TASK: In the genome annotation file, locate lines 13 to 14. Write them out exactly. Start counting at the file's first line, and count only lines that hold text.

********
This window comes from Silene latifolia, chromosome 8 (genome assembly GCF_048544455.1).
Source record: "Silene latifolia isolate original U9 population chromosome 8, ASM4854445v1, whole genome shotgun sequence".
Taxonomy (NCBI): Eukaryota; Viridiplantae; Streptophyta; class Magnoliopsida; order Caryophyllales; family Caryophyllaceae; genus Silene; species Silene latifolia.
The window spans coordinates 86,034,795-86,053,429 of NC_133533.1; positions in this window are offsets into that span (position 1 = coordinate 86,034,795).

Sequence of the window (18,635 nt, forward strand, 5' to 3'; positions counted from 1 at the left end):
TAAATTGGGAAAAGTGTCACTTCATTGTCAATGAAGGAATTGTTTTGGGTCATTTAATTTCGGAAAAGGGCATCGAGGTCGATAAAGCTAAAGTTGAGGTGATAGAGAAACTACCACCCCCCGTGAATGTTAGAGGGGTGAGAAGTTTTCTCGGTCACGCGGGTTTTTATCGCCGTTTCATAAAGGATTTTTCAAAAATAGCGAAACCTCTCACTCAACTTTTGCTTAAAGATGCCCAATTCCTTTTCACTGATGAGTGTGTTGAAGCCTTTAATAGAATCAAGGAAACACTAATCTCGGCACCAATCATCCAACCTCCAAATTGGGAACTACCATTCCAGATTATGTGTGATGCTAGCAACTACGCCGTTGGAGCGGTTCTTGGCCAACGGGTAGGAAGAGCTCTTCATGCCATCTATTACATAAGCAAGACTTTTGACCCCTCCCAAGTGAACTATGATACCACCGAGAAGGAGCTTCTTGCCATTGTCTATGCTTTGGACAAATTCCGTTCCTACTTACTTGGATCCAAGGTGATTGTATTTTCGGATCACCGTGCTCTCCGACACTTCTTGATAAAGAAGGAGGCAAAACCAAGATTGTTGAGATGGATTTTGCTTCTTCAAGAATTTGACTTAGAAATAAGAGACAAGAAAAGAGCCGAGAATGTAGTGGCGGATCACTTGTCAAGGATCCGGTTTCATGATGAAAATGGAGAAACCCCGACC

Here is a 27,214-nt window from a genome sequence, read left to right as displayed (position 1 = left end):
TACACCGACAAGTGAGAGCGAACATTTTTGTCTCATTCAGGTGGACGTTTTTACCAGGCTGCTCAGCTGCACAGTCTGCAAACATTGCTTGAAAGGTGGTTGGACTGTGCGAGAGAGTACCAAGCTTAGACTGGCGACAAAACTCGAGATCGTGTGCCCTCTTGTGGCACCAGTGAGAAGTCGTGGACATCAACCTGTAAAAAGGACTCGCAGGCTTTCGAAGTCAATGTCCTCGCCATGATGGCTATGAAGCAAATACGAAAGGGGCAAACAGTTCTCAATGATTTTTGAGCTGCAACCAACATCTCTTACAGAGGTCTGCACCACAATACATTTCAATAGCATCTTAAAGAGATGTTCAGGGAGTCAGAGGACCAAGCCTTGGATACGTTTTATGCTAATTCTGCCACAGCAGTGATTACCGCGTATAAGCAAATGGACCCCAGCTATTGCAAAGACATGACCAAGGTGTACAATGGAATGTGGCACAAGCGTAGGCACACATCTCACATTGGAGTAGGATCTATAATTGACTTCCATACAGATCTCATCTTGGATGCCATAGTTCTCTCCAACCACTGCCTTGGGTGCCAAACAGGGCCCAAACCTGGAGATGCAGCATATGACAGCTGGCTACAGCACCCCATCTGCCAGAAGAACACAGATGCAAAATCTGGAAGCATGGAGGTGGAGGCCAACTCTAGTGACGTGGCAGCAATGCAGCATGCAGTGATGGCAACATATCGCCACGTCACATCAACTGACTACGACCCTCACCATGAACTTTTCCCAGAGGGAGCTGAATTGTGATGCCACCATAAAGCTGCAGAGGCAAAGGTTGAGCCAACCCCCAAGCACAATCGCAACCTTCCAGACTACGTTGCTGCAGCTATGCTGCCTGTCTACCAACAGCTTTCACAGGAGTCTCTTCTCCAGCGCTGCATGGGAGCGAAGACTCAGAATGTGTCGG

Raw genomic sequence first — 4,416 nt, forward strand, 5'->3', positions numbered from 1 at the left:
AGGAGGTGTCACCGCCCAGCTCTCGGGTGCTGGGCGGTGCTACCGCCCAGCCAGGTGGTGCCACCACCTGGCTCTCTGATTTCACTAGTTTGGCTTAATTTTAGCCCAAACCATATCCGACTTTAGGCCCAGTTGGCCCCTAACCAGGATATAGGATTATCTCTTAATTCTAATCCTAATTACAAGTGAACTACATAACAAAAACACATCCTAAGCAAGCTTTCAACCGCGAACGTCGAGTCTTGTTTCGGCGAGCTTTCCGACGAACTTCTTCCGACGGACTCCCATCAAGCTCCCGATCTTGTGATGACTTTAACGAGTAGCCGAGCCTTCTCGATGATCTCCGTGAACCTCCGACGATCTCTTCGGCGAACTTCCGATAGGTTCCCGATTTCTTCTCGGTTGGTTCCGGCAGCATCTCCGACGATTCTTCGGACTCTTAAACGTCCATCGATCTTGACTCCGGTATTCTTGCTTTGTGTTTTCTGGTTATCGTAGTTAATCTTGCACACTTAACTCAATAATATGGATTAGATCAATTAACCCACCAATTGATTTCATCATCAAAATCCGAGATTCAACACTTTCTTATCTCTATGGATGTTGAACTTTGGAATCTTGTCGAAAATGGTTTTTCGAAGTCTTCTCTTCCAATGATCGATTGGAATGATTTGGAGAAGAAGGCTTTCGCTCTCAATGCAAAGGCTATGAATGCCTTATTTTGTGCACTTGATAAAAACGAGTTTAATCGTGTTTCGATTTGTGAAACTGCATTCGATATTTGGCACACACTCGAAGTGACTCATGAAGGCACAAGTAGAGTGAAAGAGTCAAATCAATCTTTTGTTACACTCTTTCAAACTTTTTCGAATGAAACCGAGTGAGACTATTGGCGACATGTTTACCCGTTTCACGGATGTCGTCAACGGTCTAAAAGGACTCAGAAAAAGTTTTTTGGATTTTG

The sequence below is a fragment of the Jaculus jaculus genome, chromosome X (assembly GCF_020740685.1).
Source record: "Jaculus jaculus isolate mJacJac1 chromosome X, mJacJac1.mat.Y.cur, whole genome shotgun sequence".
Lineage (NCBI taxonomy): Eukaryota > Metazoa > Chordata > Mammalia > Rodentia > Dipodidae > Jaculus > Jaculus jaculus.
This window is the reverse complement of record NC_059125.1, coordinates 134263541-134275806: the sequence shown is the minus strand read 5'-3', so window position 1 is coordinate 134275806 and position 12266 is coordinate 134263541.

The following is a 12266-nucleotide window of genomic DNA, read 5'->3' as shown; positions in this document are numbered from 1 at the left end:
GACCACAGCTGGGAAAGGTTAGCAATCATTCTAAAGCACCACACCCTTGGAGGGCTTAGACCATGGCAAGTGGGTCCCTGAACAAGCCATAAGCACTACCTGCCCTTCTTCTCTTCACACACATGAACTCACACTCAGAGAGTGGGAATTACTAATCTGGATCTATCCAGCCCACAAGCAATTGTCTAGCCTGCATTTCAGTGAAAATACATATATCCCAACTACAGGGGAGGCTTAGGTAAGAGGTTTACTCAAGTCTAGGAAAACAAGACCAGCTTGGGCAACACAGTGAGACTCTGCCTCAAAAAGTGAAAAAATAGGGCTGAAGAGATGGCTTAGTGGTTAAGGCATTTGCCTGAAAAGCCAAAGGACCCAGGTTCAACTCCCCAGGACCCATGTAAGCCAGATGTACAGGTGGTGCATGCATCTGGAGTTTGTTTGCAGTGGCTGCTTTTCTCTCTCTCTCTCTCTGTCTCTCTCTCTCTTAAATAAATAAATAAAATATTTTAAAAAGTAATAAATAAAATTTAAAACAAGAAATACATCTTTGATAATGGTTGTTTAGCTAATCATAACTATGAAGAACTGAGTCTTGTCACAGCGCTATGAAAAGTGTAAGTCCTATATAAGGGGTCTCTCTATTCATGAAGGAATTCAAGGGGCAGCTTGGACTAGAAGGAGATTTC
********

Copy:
Lineage (NCBI taxonomy): Eukaryota > Metazoa > Chordata > Mammalia > Rodentia > Dipodidae > Jaculus > Jaculus jaculus.
This window is the reverse complement of record NC_059125.1, coordinates 134263541-134275806: the sequence shown is the minus strand read 5'-3', so window position 1 is coordinate 134275806 and position 12266 is coordinate 134263541.